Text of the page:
The complete failure of the undertaking of Andrew II. and Count William was generally ascribed to the Emperor Frederic II., who had taken the cross in 1215, but steadily refused to fulfil the promise given. Compelled by the Pope, Gregory IX., he finally embarked (Aug. 15, 1227) at Brundusium, but returned a few days afterwards, protesting that he was sick. Utterly provoked, the Pope put him under the ban; and the next year he actually went on the expedition. He was very successful. Palestine was reconquered; and in 1229 he crowned himself King of Jerusalem, and returned to Europe, defying the Pope and the excommunication. Jerusalem, however, was not long in the possession of the Christians. The uproar which the Mongolian avalanche caused in Southern and Western Asia reached also the Holy Land. The Chawaresmians, a Turkish tribe, overran the whole country, and (1247) Jerusalem was taken and pillaged. In the following year Louis IX. of France took the cross for the rescue of the city, and landed with a great armament in Cyprus. After spending the winter on that island, and making still further preparations, he went (in 1249) to Egypt, and conquered, Damiette and Mansura. But, when he attempted to penetrate farther into the country, he suffered very severe losses, and was finally compelled to surrender with his whole army. In 1254 it cost France most of its wealth to ransom its King and its warriors. Notwithstanding this great misfortune, Louis IX. did not give up the idea of delivering the Holy Land from the sway of the infidels. In 1269 he began a new crusade, the last; and the whole French nobility followed him. Political reasons led him to open the campaign with an invasion of Tunis; and there he died (Aug. 24, 1270). His son and successor, Philippe III. made peace with Tunis, and returned to France.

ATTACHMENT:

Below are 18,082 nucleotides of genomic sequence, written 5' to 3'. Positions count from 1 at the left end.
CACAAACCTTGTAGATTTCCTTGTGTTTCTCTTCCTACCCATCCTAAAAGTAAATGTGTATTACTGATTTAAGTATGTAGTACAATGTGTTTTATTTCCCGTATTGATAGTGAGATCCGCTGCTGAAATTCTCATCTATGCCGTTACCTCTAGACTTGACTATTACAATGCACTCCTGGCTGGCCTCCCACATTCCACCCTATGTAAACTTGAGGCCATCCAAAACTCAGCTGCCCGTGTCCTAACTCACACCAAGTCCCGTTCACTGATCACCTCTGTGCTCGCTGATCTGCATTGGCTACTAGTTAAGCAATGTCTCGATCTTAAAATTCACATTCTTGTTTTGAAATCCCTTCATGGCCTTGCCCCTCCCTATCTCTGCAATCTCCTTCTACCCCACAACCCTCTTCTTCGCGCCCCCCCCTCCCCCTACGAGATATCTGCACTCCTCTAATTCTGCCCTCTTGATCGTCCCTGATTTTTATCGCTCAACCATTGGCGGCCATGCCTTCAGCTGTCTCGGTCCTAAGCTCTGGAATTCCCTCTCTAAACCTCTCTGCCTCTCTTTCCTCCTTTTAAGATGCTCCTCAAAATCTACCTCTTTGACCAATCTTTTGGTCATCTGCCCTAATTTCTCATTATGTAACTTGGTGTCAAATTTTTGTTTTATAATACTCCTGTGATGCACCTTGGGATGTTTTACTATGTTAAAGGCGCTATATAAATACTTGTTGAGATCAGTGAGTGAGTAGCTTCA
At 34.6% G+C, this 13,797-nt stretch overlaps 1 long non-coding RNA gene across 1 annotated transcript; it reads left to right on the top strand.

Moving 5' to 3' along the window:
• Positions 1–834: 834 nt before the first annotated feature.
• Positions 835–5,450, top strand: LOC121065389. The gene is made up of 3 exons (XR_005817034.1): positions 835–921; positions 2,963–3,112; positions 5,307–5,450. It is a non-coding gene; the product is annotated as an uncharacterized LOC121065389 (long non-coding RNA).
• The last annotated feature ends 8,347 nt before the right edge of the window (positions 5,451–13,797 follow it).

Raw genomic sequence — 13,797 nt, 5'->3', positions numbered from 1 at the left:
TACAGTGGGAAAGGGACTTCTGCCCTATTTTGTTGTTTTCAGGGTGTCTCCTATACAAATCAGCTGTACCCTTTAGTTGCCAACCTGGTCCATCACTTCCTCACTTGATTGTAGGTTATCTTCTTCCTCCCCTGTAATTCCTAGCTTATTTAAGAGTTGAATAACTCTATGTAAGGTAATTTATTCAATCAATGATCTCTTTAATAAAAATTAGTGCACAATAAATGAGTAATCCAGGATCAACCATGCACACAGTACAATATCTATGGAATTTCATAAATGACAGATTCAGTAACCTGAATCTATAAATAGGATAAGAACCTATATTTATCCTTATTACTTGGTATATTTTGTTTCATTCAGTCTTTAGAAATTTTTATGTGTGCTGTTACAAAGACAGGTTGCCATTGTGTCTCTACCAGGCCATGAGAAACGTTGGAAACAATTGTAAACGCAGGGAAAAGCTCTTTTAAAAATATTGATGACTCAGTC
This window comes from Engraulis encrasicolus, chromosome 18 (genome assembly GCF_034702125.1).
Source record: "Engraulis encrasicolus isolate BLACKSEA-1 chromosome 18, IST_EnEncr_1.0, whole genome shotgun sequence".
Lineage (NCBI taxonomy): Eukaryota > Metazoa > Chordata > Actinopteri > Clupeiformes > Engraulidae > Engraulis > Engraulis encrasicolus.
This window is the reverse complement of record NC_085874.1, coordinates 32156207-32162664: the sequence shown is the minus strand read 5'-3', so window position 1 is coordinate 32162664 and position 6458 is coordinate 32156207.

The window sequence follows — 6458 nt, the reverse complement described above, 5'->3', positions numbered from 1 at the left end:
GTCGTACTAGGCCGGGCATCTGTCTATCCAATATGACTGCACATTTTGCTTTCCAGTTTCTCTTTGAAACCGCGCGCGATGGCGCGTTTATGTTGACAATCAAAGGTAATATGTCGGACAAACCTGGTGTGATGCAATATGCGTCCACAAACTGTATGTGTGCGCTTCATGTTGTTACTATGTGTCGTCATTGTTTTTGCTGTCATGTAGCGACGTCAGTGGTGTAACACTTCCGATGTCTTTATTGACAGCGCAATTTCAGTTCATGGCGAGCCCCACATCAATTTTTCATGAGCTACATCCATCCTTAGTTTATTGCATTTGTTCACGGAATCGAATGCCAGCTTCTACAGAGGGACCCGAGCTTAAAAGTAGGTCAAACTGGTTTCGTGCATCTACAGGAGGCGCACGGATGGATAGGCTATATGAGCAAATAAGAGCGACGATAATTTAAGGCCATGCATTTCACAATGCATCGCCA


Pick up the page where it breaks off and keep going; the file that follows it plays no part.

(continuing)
|Thomas F. Madden, A Concise History of the Crusades. Rowman and Littlefield Publishers Inc., 2000. Hbk. ISBN: 0847694291. pp.167-176.|